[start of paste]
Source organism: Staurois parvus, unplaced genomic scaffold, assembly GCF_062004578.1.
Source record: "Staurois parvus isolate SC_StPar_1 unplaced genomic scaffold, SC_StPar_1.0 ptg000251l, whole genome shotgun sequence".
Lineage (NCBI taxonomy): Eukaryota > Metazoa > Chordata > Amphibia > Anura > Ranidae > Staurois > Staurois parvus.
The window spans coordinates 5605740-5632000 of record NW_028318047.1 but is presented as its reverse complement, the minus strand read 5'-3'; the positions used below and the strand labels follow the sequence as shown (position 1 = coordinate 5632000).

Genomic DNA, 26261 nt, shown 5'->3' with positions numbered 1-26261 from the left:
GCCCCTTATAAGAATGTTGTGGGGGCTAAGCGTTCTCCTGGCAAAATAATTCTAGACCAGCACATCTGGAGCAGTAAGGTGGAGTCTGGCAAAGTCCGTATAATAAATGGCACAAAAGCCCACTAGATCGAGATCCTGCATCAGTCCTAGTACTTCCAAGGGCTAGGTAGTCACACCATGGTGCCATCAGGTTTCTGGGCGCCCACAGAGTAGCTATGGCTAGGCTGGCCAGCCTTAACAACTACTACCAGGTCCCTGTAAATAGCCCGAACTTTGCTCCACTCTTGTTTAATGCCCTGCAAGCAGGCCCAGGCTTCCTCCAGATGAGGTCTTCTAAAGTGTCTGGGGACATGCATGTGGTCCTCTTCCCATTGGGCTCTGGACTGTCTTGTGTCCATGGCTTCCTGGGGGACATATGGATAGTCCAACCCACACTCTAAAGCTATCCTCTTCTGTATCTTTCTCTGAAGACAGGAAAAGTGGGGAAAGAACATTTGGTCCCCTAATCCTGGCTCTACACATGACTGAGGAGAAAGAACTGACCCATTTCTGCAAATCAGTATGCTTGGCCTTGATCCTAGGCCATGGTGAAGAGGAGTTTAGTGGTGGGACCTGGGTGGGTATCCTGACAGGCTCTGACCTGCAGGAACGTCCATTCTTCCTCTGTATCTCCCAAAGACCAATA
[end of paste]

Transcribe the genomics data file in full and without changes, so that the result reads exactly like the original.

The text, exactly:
Source organism: Staurois parvus, unplaced genomic scaffold, assembly GCF_062004578.1.
Source record: "Staurois parvus isolate SC_StPar_1 unplaced genomic scaffold, SC_StPar_1.0 ptg000251l, whole genome shotgun sequence".
Lineage (NCBI taxonomy): Eukaryota > Metazoa > Chordata > Amphibia > Anura > Ranidae > Staurois > Staurois parvus.
The window spans coordinates 5605740-5632000 of record NW_028318047.1 but is presented as its reverse complement, the minus strand read 5'-3'; the positions used below and the strand labels follow the sequence as shown (position 1 = coordinate 5632000).

Genomic DNA, 26261 nt, shown 5'->3' with positions numbered 1-26261 from the left:
GCCCCTTATAAGAATGTTGTGGGGGCTAAGCGTTCTCCTGGCAAAATAATTCTAGACCAGCACATCTGGAGCAGTAAGGTGGAGTCTGGCAAAGTCCGTATAATAAATGGCACAAAAGCCCACTAGATCGAGATCCTGCATCAGTCCTAGTACTTCCAAGGGCTAGGTAGTCACACCATGGTGCCATCAGGTTTCTGGGCGCCCACAGAGTAGCTATGGCTAGGCTGGCCAGCCTTAACAACTACTACCAGGTCCCTGTAAATAGCCCGAACTTTGCTCCACTCTTGTTTAATGCCCTGCAAGCAGGCCCAGGCTTCCTCCAGATGAGGTCTTCTAAAGTGTCTGGGGACATGCATGTGGTCCTCTTCCCATTGGGCTCTGGACTGTCTTGTGTCCATGGCTTCCTGGGGGACATATGGATAGTCCAACCCACACTCTAAAGCTATCCTCTTCTGTATCTTTCTCTGAAGACAGGAAAAGTGGGGAAAGAACATTTGGTCCCCTAATCCTGGCTCTACACATGACTGAGGAGAAAGAACTGACCCATTTCTGCAAATCAGTATGCTTGGCCTTGATCCTAGGCCATGGTGAAGAGGAGTTTAGTGGTGGGACCTGGGTGGGTATCCTGACAGGCTCTGACCTGCAGGAACGTCCATTCTTCCTCTGTATCTCCCAAAGACCAATA